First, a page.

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There is this recruiter who I was impressed of the way he operates. The job he represented, benefits, salary and how he actually made it true that I got hired was really impressing. He is professional and has connections.

In addition, he demonstrated professionalism and "care" by actually following up, and every now and then, "investigating" if I am happy or would like to move on to something else. It is been a while I did not hear from him though while still employed.

Unfortunately, time is up to move on and out of my current job, which this recruiter found for me (or found me for the job - whichever comes first). I think my manager has some sense of my frustration and expecting me to jump ships. Today, I was contacted by that same recruiter, asking me how things are going and if I am still employed.

I would want to use him in my new search, but this will guarantee that my current manager know about my plan (Maybe good thing: I get a raise?), judging by the fact that they did and do business together. On the other had, I don't want to dismiss the recruiter, or "lie" by saying that every thing is OK but then switch jobs and burn bridges. I don't want to bad mouth my employer as well.

How to go around this?

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    How is your boss and the recruiter connected are they partners? – Neuromancer Sep 10 at 23:11
  • @Neuromancer No, not partners, but they do business together, which is how I got hired. Basically, my employer is the recruiter's client. – Lamba Dawet Sep 10 at 23:56
  • Why the downvote? – Lamba Dawet Sep 10 at 23:58
  • 1
    Downvotes happen sometimes. – Ben Barden Sep 11 at 21:32
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I would want to use him in my new search, but this will guarantee that my current manager know about my plan

This is not going to happen, because:

Before the switch: It is not in the recruiter's interest to inform your manager, as a recruiter earns commission when you get the job via them. But them telling your manager is a relationship spoiler for the recruiter and you, which affects their earning (this job hunt and any future job hunt you do), so they won't do it.

After the switch: It is not in the recruiter's interest to inform your manager, as a recruiter earns commission when they get a person hired for the manager/company. But them telling your manager is a relationship spoiler for the recruiter and the manager - as the manager can stop trusting them for future hires due to poaching, so the recruiter won't do it.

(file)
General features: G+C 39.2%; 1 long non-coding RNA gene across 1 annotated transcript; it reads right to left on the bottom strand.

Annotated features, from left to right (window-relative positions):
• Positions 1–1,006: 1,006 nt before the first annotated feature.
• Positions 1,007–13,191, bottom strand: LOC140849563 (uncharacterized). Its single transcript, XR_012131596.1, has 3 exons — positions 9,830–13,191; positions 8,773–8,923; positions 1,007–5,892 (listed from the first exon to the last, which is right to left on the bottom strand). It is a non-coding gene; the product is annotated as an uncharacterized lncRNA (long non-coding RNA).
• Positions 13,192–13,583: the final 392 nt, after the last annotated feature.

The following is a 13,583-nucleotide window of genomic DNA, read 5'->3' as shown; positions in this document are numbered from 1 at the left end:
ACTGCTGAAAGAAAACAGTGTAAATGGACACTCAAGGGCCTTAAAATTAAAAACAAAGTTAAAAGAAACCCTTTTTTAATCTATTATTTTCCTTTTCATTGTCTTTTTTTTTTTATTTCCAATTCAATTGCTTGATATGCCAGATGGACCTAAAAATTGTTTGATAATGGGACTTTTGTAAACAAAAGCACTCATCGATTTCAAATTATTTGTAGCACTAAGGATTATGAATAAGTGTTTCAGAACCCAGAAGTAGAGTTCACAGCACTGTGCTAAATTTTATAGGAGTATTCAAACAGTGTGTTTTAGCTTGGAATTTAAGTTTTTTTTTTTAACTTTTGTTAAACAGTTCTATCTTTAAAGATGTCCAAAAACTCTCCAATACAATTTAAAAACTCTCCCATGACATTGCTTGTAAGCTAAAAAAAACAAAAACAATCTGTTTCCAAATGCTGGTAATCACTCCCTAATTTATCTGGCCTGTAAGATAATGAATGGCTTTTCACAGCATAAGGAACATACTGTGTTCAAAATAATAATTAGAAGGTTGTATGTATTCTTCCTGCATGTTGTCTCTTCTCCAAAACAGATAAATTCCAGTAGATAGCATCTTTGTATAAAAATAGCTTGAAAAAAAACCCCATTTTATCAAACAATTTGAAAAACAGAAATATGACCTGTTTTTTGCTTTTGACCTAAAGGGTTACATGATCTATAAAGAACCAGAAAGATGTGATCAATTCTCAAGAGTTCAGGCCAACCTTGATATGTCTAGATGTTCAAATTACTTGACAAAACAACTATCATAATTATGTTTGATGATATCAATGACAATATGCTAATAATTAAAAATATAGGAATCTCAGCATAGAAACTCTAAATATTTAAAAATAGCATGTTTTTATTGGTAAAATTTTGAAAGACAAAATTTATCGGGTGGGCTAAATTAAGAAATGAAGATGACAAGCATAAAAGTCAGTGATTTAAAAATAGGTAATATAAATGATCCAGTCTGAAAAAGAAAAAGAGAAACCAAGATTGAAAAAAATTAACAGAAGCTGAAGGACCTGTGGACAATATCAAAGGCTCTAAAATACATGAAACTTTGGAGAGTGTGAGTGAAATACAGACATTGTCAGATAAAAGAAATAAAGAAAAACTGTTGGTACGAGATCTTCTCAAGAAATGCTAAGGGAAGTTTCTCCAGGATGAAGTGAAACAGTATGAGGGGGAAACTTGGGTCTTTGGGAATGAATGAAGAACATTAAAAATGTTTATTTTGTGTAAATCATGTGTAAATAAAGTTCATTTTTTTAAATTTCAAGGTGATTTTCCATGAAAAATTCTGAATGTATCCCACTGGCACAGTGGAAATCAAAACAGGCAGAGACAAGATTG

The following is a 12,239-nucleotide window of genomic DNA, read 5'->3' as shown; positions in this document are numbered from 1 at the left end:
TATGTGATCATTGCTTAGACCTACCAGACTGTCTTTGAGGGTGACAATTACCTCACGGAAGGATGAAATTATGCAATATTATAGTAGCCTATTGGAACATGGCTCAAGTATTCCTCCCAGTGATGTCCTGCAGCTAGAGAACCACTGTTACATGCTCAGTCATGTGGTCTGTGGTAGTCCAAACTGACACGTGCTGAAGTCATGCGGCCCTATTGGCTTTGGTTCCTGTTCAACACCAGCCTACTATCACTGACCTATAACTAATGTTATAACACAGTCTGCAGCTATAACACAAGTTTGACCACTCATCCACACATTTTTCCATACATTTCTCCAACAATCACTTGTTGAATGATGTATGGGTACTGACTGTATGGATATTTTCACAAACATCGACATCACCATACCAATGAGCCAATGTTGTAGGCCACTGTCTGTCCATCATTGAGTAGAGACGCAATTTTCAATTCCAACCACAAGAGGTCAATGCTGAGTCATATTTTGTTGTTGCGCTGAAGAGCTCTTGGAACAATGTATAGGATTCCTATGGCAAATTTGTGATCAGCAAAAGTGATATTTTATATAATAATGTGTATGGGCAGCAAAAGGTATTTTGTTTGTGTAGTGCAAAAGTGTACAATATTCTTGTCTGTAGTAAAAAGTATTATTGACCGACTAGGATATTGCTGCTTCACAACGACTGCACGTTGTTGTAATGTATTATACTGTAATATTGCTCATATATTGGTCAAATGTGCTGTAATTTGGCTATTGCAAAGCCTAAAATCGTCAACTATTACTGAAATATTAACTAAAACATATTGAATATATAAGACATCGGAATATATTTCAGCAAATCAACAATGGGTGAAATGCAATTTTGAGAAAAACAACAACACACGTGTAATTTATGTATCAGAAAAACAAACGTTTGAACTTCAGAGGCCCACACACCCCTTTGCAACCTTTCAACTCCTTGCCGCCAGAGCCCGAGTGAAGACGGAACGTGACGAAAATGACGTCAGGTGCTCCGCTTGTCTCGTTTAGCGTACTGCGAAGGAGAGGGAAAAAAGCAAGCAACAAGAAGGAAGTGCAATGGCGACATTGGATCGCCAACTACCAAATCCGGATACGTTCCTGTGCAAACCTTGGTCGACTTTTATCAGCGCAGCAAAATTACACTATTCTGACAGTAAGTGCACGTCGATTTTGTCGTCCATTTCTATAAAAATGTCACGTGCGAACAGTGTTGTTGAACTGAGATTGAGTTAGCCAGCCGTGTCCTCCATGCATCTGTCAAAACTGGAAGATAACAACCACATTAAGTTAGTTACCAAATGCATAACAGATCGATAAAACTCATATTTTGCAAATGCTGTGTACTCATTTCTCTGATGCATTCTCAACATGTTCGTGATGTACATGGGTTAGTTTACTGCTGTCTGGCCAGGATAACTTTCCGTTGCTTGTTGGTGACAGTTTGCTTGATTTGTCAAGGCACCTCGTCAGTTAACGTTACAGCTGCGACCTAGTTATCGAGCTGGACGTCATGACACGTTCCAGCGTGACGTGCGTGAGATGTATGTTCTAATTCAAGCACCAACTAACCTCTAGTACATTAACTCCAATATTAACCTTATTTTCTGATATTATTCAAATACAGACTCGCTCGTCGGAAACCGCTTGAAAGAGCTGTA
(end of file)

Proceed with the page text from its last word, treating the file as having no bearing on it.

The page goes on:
So either way, a good recruiter will not tell your manager.

But If you are really concerned about this, just bring it up verbally during discussion with the recruiter to not mention your plans of job change with anyone within your current company, and s/he will easily comply.

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Your wanting a new job is indisputably a good thing from the recruiters standpoint, It means he or she will get paid again.

Unless you're dealing with an in house recruiter or a real sleazeball, there's zero reason for one to burn bridges by tipping off your current employer.

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The recruiter will act in their best interest. And it’s absolutely not in their best interest to tell your boss.

I can go to a recruiter and say “I don’t want to stay in my job forever. I’m not in a rush, but give me a call if anything turns up.” Good news for the recruiter: He will eventually find a new job for me and cash in.

Telling my manager isn’t going to help. If my manager asks me why I’m leaving, guess who’s offers I’m not even looking at. Or I might get fired. Then I need a job and call every recruiter I know. Either way his chances of getting money through me have now dropped considerably.

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He demonstrated professionalism and "care" by actually following up, and every now and then, "investigating" if I am happy or would like to move on to something else. It is been a while I did not hear from him though while still employed.

His sole motivation is to place candidates in positions so that he can get paid. That means that a recruiter will "visit the well" many, many times. Their best source of candidates are those very people that they've previously placed into positions. He's reaching out to you in the sole interest of trying to place you in a position that he currently has empty so that he can earn his commission. If you tell him that you're happy and satisfied then he'll simply move on to the next person in his contact list. He is most certainly not looking out for your best interests.

This is not to say that any of this is negative. This is the recruiters job.

It's not in his best interests to inform your manager that you're looking for a job. That would put his relationship with you at risk... and he wants to maintain a relationship with you in the long term in the hopes that he can place you into future available positions... so that he can get paid.

If you like this recruiter and if you like the way they conducted themselves previously, then by all means use them again.

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